361  David Mazzucchelli, Asterios Polyp - Outstanding graphic novel.  Easily one of the best and most-moving things that I've read in 2009.  Go out and read the damn thing now, if at all possible.  How's that for high praise?

362  Yoshihiro Tatsumi, A Drifting Life - Memoir, fittingly told in the graphic novel/manga format, of one of the more influential manga artists in Japan during the 20th century.  Story was intriguing and despite it being nearly 850 pages, it felt a bit chopped off.  Perhaps a second volume will be released in English translation in the near future?

363  Rick Geary, Trotsky:  A Graphic Biography - Interesting general-interest biography of one of the leaders of the Bolshevik Revolution, but it is a bit too slanted in its coverage at times.  Despite it not passing muster for professional historians (and those trained to be such, like myself), I think as a general-interest biography, this format would work well.  Trotsky's life certainly lent itself to being told in a graphic novel format, to say the least.

364  Eduardo Galeano, Espejos - While it was an earlier book of his that Venezuelan President Hugo Chávez pressed American President Barack Obama to read, this certainly would have made for an excellent, provocative read for most.  It's a mixture of well-known and obscure historical facts, told in an ironic, wry commentary that reflects, like a mirror, on our own problems.  Well worth the read, as it was published in English translation this year as Mirrors.

365  Cormac McCarthy, Blood Meridian - Review forthcoming.

366  Kazuo Ishiguro, Nocturnes - Might review this in the future.  Mostly well-done, with a few quibbles.  Interesting parallels between it and another story collection, Seven Touches of Music.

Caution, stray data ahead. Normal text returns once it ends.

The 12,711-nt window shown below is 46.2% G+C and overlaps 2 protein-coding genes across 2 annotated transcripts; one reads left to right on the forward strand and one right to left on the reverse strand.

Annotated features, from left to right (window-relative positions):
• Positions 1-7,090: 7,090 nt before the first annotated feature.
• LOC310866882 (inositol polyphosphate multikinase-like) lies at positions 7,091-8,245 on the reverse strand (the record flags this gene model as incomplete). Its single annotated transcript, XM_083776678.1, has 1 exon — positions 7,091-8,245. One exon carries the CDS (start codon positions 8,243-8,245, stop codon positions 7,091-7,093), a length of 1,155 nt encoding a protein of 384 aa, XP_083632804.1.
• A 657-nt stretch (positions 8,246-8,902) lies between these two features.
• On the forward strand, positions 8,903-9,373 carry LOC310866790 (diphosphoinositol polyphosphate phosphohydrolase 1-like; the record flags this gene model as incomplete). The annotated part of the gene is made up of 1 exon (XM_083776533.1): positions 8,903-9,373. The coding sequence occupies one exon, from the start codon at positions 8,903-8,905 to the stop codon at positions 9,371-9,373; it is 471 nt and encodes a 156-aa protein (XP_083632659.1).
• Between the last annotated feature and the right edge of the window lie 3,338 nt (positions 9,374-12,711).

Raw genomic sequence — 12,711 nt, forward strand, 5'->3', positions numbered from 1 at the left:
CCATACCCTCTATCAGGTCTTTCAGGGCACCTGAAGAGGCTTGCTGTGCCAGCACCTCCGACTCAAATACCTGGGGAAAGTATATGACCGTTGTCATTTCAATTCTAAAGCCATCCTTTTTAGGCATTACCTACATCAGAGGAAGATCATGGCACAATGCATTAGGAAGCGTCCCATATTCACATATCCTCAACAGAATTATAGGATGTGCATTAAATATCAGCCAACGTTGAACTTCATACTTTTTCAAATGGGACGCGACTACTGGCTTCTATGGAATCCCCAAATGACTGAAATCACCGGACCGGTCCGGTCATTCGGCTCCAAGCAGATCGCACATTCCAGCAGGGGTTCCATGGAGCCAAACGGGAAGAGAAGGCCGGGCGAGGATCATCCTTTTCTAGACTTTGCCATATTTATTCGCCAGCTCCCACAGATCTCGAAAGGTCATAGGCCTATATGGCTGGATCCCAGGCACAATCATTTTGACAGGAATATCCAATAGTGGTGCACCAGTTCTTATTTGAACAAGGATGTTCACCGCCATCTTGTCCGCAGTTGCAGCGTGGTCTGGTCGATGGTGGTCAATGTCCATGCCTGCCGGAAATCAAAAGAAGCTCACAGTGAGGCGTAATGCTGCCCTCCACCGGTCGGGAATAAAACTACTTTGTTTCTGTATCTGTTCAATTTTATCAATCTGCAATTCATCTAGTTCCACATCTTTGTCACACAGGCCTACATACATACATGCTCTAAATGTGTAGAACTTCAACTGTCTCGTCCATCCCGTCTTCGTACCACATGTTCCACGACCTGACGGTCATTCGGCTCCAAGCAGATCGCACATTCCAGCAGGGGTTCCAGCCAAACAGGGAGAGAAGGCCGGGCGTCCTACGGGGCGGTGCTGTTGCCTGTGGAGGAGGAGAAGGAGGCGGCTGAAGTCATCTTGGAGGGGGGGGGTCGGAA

367  Betsy Tobin, Ice Land - Historical romance set in Iceland in the 11th century that has parallels between the Norse goddess Freya's story, the story of two youth on the island, and the then-inevitable rise of Christianity there.  Story was decent and it held my interest, although there was nothing "wow" about it either.

368  John Scalzi (ed.), Metatropolis - This anthology was originally released as an audiobook last year. Five stories from Jay Lake (who wrote the most interesting story here), Tobias Buckell, Elizabeth Bear, Karl Schroeder, and Scalzi.  Solid collection of interconnected stories set in a near-future, now fragmented United States.

In Progress:

J.G. Ballard, The Complete Stories of J.G. Ballard

Jaime Martínez Tolentino, Cuentos Fantásticos

Future Plans:

Salman Rushdie, Haroun and the Sea of Stories

Robert Holdstock, Lavondyss

Pat Barker, The Man Who Wasn't There

Italo Calvino, The Path to the Spiders' Nest

Hayao Miyazaki, Nausicaä:  Of the Valley of the Wind

1 comment:

marco said...

The Haunting of Hill House is deeply unsettling, cruel, and very sad.
Her other masterpiece is We Have Always Lived in the Castle.
I imagine the Galeano book was Las venas abiertas de América Latina. Memoria del fuego is also very good.
Get well soon!s